A recent study from University of Pennsylvania scientists may add another tool to the utility belt of COVID-19 treatments.
And this latest innovation doubles as a breath freshener and COVID-19 viral load suppresser.
ICYMI 🚨 Scientists developing chewing gum that could reduce coronavirus transmission https://t.co/YnUrOy7YeX
— Insider Paper (@TheInsiderPaper) December 5, 2021
— Mint (@livemint) December 5, 2021
This experimental chewing gum may slow down coronavirus transmission, says study https://t.co/lX4ZLAqDFU
— Gadgets 360 (@Gadgets360) December 5, 2021
University of Pennsylvania scientists used saliva samples of COVID-19 patients to test a chewing gum laced with a plant-grown protein.
The protein traps the SARS-CoV-2 virus to reduce viral load in saliva and potentially hamper transmission.
According to the team of researchers, the chewing gum contains the ACE2 protein to neutralize the virus.
The work, led by Henry Daniell at Penn’s School of Dental Medicine and performed in collaboration with scientists at the Perelman School of Medicine and School of Veterinary Medicine, as well as at The Wistar Institute and Fraunhofer USA, could lead to a low-cost tool in the arsenal against the COVID-19 pandemic. Their study was published in the journal Molecular Therapy.
“SARS-CoV-2 replicates in the salivary glands, and we know that when someone who is infected sneezes, coughs, or speaks some of that virus can be expelled and reach others,” says Daniell. “This gum offers an opportunity to neutralize the virus in the saliva, giving us a simple way to possibly cut down on a source of disease transmission.”
Since the experimental COVID-19 injections don’t prevent transmission, Daniell’s work provides an innovative solution to potentially reduce viral load.
Recent research indicates vaccinated and unvaccinated individuals can carry similar viral loads.
EurekAlert! explained how the scientists tested the chewing gum:
To test the chewing gum, the team grew ACE2 in plants, paired with another compound that enables the protein to cross mucosal barriers and facilitates binding, and incorporated the resulting plant material into cinnamon-flavored gum tablets. Incubating samples obtained from nasopharyngeal swabs from COVID-positive patients with the gum, they showed that the ACE2 present could neutralize SARS-CoV-2 viruses.
Those initial investigations were followed by others at The Wistar Institute and Penn Vet, in which viruses, less-pathogenic than SARS-CoV-2, were modified to express the SARS-CoV-2 spike protein. The scientists observed that the gum largely prevented the viruses or viral particles from entering cells, either by blocking the ACE2 receptor on the cells or by binding directly to the spike protein.
Finally, the team exposed saliva samples from COVID-19 patients to the ACE2 gum and found that levels of viral RNA fell so dramatically to be almost undetectable.
After the positive findings, the researchers have sought permission to conduct a clinical trial with COVID-19 positive patients.
The research remains in the beginning stages, but clinical trials proving the gum is safe and effective can potentially be a game-changer to prevent transmission.
The peer-reviewed study was published in the journal Molecular Therapy.
To advance a novel concept of debulking virus in the oral cavity, the primary site of viral replication, virus-trapping proteins CTB-ACE2 were expressed in chloroplasts and clinical-grade plant material was developed to meet FDA requirements. Chewing gum (2 g) containing plant cells expressed CTB-ACE2 up to 17.2 mg ACE2/g dry weight (11.7% leaf protein), have physical characteristics and taste/flavor like conventional gums, and no protein was lost during gum compression. CTB-ACE2 gum efficiently (>95%) inhibited entry of lentivirus spike or VSV-spike pseudovirus into Vero/CHO cells when quantified by luciferase or red fluorescence. Incubation of CTB-ACE2 microparticles reduced SARS-CoV-2 virus count in COVID-19 swab/saliva samples by >95% when evaluated by microbubbles (femtomolar concentration) or qPCR, demonstrating both virus trapping and blocking of cellular entry. COVID-19 saliva samples showed low or undetectable ACE2 activity when compared with healthy individuals (2,582 versus 50,126 ΔRFU; 27 versus 225 enzyme units), confirming greater susceptibility of infected patients for viral entry. CTB-ACE2 activity was completely inhibited by pre-incubation with SARS-CoV-2 receptor-binding domain, offering an explanation for reduced saliva ACE2 activity among COVID-19 patients. Chewing gum with virus-trapping proteins offers a general affordable strategy to protect patients from most oral virus re-infections through debulking or minimizing transmission to others.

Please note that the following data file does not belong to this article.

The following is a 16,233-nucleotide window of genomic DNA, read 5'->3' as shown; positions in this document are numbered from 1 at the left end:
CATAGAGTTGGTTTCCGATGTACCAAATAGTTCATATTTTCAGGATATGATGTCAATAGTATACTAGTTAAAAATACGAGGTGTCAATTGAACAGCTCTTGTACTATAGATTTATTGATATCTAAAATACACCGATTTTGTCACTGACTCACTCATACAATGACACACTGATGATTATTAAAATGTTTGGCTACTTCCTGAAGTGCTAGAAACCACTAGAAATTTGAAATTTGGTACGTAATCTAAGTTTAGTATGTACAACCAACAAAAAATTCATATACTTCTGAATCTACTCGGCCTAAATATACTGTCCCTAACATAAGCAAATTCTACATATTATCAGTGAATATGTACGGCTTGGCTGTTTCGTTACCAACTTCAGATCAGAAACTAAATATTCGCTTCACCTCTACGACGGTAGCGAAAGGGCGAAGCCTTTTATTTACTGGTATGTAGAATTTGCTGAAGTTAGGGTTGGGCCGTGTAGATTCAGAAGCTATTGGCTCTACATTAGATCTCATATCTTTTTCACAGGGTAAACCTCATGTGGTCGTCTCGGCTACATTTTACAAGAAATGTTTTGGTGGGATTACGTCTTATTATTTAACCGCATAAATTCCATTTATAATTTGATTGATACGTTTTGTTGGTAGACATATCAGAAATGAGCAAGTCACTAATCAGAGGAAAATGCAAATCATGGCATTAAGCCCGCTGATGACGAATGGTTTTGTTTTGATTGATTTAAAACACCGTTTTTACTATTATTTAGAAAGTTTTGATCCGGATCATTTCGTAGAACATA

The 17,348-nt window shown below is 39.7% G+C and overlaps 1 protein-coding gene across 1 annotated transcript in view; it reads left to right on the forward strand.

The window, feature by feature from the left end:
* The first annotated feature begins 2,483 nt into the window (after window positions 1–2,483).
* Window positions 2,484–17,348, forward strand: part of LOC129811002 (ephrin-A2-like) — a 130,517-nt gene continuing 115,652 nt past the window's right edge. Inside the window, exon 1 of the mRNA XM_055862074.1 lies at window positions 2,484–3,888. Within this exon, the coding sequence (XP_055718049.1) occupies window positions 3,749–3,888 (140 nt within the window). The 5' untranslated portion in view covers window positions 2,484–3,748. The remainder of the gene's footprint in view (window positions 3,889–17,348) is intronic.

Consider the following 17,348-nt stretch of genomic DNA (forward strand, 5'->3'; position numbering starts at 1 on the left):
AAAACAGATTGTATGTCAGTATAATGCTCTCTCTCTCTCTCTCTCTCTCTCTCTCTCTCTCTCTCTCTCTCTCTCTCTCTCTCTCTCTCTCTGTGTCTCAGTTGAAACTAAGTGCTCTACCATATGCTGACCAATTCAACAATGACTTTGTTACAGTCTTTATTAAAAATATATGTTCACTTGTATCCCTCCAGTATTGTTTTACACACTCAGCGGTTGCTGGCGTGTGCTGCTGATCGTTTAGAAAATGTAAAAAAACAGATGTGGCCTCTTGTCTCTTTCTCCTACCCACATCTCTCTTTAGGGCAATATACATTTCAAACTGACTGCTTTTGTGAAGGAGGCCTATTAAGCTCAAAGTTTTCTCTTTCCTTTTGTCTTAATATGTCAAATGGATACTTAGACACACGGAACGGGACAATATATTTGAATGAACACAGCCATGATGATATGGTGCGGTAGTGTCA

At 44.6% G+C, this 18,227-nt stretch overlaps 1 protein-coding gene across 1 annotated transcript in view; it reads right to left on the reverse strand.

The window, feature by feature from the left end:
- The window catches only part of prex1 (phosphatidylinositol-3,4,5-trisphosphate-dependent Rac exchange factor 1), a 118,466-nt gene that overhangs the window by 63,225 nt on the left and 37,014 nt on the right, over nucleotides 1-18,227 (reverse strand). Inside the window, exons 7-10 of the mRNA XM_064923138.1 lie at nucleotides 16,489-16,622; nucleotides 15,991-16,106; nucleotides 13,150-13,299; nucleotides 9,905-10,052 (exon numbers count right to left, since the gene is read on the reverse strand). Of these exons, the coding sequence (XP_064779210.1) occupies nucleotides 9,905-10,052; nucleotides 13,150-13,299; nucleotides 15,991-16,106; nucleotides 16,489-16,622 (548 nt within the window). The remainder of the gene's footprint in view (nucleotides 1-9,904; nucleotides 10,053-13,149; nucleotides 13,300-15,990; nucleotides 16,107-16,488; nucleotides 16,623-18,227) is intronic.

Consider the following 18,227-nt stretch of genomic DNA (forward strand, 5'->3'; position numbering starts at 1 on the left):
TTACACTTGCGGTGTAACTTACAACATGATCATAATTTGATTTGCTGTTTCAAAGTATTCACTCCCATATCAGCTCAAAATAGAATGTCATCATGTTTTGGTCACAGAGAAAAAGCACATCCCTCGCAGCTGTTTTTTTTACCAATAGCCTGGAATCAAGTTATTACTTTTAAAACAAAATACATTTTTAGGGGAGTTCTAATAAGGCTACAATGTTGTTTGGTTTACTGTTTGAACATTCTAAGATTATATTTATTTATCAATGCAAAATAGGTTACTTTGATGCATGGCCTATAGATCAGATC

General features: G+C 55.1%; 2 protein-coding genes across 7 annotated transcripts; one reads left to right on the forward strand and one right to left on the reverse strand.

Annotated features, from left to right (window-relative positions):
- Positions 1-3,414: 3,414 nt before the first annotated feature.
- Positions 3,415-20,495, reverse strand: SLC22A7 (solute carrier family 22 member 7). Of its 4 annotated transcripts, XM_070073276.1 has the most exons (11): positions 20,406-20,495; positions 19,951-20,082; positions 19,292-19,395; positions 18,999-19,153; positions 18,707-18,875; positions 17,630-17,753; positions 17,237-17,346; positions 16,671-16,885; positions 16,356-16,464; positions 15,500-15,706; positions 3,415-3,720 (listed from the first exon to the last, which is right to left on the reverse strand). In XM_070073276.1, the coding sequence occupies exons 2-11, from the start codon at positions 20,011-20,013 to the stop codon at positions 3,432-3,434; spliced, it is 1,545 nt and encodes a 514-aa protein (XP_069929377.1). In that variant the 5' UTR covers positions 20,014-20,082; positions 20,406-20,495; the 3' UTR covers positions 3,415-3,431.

And from the Discussion:
The oral cavity is an important portal of entry for SARS-CoV-2 virus and plays a particularly significant role in the transmission of infection or continued re-infection. The heterogeneity of the oral mucosa at a cellular level and presence of several ubiquitous receptors including ACE2 and GM1 facilitate entry of oral pathogens. Saliva plays a vital role in transmission of infection among critically ill patients and can also compromise oral tissues. Reducing the viral load in saliva should limit the risk of transmission from a potential carrier and may help reduce the severity of COVID-19 disease by minimizing re-infection because salivary glands constitute the primary site of SARS-CoV-2 replication. Therefore, we explore the ability of CTB-ACE2 chewing gum to trap SARS-CoV-2 to debulk virus from saliva in pre-clinical studies that provide a foundation of clinical testing designed to reduce oral viral load and transmission.